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The numbers of our host, and make discovery
Err in report of us.
It shall be done.
Siw. We learn no other, but the confident tyrant Keeps still in Dunsinane, and will endure
Our setting down before't.
'Tis his main hope:
For where there is advantage to be given,
Both more and less have given him the revolt;
Attend the true event, and put we on
Let our just censures
The time approaches,
That will with due decision make us know
Towards which, advance the war.
Dunsinane. Within the Castle.
Enter, with Drums and Colours, MACBETH, SEYTON, and Soldiers.
Macb. Hang out our banners on the outward walls;
The cry is still, They come: Our castle's strength
Will laugh a siege to scorn: here let them lie,
Were they not fore'd with those that should be ours,
Sey. It is the cry of women, my good lord. Macb. I have almost forgot the taste of fears: The time has been, my senses would have cool'd To hear a night-shriek; and my fell of hair Would at a dismal treatise rouse, and stir
As life were in't: I have supp'd full with horrors; Direness, familiar to my slaught'rous thoughts, Cannot once start me.-Wherefore was that cry? Sey. The queen, my lord, is dead.
Macb. She should have died hereafter;
There would have been a time for such a word.-
The way to dusty death. Out, out, brief candle!
And then is heard no more: it is a tale
Told by an idiot, full of sound and fury,
Enter a Messenger.
Thou com'st to use thy tongue; thy story quickly.
Mes. Gracious my lord,
I should report that which I say I saw,
Well, say, sir. Mes. As I did stand my watch upon the hill, I look'd toward Birnam, and anon, methought, The wood began to move.
Liar, and slave!
Mes. Let me endure your wrath, if't be not so: Within this three mile may you see it coming; I say, a moving grove.
If thou speak'st false,
Upon the next tree shalt thou hang alive,
Till famine cling thee 63: if thy speech be sooth,
I care not if thou dost for me as much.
I pull in resolution **; and begin
To doubt the equivocation of the fiend,
That lies like truth: Fear not, till Birnam wood
Do come to Dunsinane; and now a wood
Comes toward Dunsinane.-Arm, arm, and out!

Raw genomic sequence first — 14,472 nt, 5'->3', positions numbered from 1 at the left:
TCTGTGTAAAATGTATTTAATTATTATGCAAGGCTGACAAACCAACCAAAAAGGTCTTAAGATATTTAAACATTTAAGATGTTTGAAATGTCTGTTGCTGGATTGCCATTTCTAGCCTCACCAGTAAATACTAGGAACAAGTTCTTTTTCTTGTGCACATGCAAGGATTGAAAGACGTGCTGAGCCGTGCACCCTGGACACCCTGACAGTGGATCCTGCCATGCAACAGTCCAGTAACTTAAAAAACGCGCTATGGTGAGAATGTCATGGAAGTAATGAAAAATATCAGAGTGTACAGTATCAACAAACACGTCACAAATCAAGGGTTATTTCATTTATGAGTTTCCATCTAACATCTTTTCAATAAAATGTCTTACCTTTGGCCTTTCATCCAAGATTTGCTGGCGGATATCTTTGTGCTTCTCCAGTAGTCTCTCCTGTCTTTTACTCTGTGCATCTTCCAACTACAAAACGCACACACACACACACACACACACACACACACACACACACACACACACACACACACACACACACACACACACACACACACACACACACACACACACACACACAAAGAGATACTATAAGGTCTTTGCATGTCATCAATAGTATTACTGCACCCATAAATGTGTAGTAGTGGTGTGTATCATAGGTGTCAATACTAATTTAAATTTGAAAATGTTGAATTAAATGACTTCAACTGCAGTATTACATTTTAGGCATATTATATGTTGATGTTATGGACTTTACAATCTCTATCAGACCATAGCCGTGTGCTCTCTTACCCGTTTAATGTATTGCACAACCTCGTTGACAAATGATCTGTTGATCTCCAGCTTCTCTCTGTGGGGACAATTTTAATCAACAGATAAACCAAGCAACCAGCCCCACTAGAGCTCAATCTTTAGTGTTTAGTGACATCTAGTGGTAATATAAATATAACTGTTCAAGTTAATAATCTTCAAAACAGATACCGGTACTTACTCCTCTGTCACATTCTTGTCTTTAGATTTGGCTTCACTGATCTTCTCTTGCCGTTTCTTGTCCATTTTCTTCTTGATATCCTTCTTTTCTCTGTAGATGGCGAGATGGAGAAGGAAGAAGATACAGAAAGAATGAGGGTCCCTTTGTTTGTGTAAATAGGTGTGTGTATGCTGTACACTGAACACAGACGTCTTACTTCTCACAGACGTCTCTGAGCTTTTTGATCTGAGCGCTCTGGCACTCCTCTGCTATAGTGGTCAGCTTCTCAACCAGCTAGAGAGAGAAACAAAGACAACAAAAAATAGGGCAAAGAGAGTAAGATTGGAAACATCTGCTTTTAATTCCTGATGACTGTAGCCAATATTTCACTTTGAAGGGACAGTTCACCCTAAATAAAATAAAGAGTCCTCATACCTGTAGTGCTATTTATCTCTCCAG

There is nor flying hence, nor tarrying here.
I 'gin to be a-weary of the sun,
And wish the estate o'the world were now undone.—
Ring the alarum bell :-Blow, wind! come, wrack!
At least we'll die with harness on our back.
The Same. A Plain before the Castle.
Enter, with Drum and Colours, MALCOLM, old SIWARD, MACDUFF, &c. and their Army, with Boughs.
Mal. Now near enough; your leavy screens throw
And show like those you are:-You, worthy uncle, Shall, with my cousin, your right-noble son,
Lead our first battle: worthy Macduff, and we,
Shall take upon us what else remains to do,
According to our order.
Fare you well.—
Do we but find the tyrant's power to-night,
Let us be beaten, if we cannot fight.
Macd. Make all our trumpets speak; give them all
Macb. They have tied me to a stake; I cannot fly, But, bear-like, I must fight the course.-What's he,
That was not born of woman? Such a one
Am I to fear, or none.
Enter young SIWARD.
Yo. Siw. What is thy name?
Thou'lt be afraid to hear it.
Yo. Siw. No; though thou call'st thyself a hotter
Than any is in hell.
My name's Macbeth.
Yo. Siw. The devil himself could not pronounce a
More hateful to mine ear,
No, nor more fearful,
Yo. Siw. Thou liest, abhorred tyrant; with my
prove the lie thou speak'st.
[They fight, and young Siward is slain. Thou wast born of woman.—
But swords I smile at, weapons laugh to scorn,
Alarums. Enter MACDUFF.
Macd. That way the noise is :-Tyrant, show thy
If thou be'st slain, and with no stroke of mine,
My wife and children's ghosts will haunt me still.
I cannot strike at wretched kernes, whose arms